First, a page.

Fighting for a brighter future.
Education In Englewood by Rosalyn Collins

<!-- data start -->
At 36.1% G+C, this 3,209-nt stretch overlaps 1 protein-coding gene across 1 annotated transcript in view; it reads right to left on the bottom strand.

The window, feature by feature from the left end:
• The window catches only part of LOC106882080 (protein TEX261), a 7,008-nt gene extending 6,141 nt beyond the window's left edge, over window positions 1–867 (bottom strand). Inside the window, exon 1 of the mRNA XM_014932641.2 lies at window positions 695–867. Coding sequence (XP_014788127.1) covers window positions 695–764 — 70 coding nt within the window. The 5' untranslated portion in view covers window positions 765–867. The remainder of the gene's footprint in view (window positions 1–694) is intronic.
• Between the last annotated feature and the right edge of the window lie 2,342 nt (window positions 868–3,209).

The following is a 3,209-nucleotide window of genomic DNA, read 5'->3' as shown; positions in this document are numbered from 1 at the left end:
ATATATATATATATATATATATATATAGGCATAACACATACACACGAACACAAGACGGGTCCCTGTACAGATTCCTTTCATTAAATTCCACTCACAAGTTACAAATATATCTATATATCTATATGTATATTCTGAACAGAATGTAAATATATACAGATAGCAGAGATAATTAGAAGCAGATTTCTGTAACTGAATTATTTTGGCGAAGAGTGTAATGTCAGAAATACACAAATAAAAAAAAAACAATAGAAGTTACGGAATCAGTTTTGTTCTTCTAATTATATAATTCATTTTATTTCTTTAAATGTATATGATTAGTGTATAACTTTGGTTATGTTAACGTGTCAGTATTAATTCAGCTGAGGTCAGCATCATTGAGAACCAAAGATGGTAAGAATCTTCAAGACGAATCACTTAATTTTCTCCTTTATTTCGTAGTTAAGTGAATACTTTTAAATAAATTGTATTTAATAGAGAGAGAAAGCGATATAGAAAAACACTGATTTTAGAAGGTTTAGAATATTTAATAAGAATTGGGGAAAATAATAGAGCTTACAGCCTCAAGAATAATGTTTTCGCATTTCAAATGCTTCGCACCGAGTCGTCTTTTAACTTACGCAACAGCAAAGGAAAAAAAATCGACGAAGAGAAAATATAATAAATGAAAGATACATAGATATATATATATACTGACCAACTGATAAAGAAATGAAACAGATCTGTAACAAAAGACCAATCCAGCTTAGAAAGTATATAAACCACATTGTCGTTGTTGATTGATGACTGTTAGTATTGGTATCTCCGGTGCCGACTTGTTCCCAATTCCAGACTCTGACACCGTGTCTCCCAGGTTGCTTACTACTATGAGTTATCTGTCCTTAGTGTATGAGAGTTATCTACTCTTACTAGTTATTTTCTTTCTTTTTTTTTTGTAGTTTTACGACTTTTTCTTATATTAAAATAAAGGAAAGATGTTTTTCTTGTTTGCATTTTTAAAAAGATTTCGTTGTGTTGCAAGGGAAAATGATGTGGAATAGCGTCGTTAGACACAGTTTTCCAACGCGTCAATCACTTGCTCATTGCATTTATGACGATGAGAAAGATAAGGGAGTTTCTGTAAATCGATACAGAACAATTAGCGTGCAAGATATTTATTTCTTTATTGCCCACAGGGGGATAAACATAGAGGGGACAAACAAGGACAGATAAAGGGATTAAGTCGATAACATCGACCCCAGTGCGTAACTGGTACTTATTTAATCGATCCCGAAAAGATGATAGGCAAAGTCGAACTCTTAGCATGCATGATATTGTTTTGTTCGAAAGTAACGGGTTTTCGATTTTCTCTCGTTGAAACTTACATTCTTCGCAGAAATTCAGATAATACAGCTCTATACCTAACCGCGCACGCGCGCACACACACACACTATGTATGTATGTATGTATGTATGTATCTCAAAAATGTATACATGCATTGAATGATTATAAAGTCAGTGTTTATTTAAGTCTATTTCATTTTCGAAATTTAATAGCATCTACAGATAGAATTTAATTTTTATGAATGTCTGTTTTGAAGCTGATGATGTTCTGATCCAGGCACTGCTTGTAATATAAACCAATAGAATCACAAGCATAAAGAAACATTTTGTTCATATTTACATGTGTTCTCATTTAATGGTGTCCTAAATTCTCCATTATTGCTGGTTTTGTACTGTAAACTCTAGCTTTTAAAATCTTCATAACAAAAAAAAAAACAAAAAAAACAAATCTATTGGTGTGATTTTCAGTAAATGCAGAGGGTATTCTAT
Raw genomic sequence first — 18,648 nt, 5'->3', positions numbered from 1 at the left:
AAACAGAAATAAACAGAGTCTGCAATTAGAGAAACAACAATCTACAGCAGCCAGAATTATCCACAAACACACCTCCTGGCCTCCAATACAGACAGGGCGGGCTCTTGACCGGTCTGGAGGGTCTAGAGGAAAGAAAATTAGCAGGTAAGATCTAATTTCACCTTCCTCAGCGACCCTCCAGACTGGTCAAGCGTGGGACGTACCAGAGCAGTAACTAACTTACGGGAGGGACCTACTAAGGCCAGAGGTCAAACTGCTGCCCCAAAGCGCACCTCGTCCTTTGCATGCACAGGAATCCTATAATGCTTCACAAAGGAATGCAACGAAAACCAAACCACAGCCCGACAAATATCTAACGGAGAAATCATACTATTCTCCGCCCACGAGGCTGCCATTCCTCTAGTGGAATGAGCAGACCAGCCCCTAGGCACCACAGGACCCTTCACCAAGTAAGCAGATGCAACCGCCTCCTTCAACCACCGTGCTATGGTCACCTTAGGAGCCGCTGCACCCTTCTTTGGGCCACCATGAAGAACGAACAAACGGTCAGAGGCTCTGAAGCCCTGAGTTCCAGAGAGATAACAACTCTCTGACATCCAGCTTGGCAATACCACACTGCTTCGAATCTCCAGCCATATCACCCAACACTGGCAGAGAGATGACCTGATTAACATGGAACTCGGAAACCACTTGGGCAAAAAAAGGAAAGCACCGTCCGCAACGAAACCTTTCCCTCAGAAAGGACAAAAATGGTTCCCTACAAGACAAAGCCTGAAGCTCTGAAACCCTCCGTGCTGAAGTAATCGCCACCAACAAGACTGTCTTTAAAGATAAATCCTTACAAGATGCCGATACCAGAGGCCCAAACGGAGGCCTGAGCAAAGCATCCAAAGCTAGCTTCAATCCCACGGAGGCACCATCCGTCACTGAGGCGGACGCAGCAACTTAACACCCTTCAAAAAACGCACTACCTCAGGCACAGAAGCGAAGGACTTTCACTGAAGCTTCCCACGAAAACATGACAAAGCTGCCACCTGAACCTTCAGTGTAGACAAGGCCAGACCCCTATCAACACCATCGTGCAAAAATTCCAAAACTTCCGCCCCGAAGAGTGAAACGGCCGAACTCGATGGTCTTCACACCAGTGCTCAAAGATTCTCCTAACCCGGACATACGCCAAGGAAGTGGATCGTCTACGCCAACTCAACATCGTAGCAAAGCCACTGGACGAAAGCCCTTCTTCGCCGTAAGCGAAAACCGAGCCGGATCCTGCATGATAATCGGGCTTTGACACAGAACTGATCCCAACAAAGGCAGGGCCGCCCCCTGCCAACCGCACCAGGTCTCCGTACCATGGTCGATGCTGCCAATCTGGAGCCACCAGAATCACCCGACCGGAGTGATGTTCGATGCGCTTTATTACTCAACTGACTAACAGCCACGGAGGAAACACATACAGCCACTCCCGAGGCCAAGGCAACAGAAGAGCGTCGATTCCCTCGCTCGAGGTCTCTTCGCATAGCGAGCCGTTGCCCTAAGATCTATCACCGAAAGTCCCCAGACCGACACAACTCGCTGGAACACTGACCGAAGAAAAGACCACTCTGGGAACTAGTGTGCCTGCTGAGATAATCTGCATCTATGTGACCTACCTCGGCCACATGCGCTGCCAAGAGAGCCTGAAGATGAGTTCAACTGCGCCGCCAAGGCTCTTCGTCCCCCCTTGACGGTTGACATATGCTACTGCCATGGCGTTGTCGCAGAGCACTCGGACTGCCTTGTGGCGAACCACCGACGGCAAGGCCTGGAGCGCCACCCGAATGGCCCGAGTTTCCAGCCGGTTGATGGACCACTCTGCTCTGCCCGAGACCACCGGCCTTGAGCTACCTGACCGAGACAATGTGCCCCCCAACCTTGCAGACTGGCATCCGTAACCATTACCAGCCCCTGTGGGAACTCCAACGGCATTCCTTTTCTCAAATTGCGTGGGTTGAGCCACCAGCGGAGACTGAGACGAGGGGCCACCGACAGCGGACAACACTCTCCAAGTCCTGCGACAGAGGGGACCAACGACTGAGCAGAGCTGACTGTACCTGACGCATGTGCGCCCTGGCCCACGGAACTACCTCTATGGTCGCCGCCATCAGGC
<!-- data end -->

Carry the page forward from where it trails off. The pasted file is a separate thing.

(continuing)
Being educated in Englewood is very rare, but there are positive figures who we can look up to the have been produced from Englewood, in which I like to refer as (Englehood). The teachers at the school I’m attending now found it hard to believe I was as smart as I am. Attending this learning facility I have seen some of the things I never thought I would see in my life, I single handedly witnessed a student raise his hand and ask for help and the teacher replied “what you need help for you’re a dummy anyway” or even worse “we don’t have the kind of help you need”. The teachers at the school are mostly African American but I would swear up and down they were racist against blacks, the worst case of self hate I have ever seen in my life. I remember once when my teacher referred to the students as a bunch of slaves and I went ballistic because although she wasn’t talking to me I felt offended simply because it’s not these children’s fault they don’t understand basic reading and though sometimes I feel the same way against my own kind I would never refer to them as a bunch of slaves it’s disrespectful and then to turn around and have the audacity to celebrate black history month or Martin Luther King’s birthday it’s like saying one thing but meaning another and I was always taught to mean what you say and to say what you mean but the education system in Englewood is unjust and it all stems from the education system period, the government not wanting to do something about it. It’s like they don’t care, in Englewood nobody is held accountable, so in Englewood everyone’s guilty.